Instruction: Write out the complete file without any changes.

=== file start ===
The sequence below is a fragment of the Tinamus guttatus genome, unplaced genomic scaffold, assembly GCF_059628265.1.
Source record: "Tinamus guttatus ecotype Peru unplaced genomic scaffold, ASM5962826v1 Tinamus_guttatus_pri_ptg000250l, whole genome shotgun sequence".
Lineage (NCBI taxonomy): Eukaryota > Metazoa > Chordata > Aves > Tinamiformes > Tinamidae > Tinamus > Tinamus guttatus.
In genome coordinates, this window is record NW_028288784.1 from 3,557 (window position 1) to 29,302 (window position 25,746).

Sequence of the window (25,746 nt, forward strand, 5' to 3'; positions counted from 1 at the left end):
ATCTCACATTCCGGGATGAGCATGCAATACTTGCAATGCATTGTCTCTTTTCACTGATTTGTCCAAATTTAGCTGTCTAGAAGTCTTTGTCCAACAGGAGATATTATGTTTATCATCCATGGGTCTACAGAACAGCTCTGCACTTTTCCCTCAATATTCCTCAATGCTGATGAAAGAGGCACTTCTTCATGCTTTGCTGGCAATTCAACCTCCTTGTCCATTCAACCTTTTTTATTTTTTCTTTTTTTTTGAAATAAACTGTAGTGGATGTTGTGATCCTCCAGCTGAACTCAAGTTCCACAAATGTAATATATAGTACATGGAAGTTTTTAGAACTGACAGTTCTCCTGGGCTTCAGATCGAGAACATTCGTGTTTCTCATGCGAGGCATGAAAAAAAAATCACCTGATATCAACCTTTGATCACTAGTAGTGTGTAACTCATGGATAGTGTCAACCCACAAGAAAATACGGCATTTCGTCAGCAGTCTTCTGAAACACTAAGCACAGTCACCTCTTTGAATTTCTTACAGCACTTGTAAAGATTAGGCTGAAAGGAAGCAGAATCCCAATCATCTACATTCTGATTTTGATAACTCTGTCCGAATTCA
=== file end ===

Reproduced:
The sequence below is a fragment of the Tinamus guttatus genome, unplaced genomic scaffold, assembly GCF_059628265.1.
Source record: "Tinamus guttatus ecotype Peru unplaced genomic scaffold, ASM5962826v1 Tinamus_guttatus_pri_ptg000250l, whole genome shotgun sequence".
Lineage (NCBI taxonomy): Eukaryota > Metazoa > Chordata > Aves > Tinamiformes > Tinamidae > Tinamus > Tinamus guttatus.
In genome coordinates, this window is record NW_028288784.1 from 3,557 (window position 1) to 29,302 (window position 25,746).

Sequence of the window (25,746 nt, forward strand, 5' to 3'; positions counted from 1 at the left end):
ATCTCACATTCCGGGATGAGCATGCAATACTTGCAATGCATTGTCTCTTTTCACTGATTTGTCCAAATTTAGCTGTCTAGAAGTCTTTGTCCAACAGGAGATATTATGTTTATCATCCATGGGTCTACAGAACAGCTCTGCACTTTTCCCTCAATATTCCTCAATGCTGATGAAAGAGGCACTTCTTCATGCTTTGCTGGCAATTCAACCTCCTTGTCCATTCAACCTTTTTTATTTTTTCTTTTTTTTTGAAATAAACTGTAGTGGATGTTGTGATCCTCCAGCTGAACTCAAGTTCCACAAATGTAATATATAGTACATGGAAGTTTTTAGAACTGACAGTTCTCCTGGGCTTCAGATCGAGAACATTCGTGTTTCTCATGCGAGGCATGAAAAAAAAATCACCTGATATCAACCTTTGATCACTAGTAGTGTGTAACTCATGGATAGTGTCAACCCACAAGAAAATACGGCATTTCGTCAGCAGTCTTCTGAAACACTAAGCACAGTCACCTCTTTGAATTTCTTACAGCACTTGTAAAGATTAGGCTGAAAGGAAGCAGAATCCCAATCATCTACATTCTGATTTTGATAACTCTGTCCGAATTCA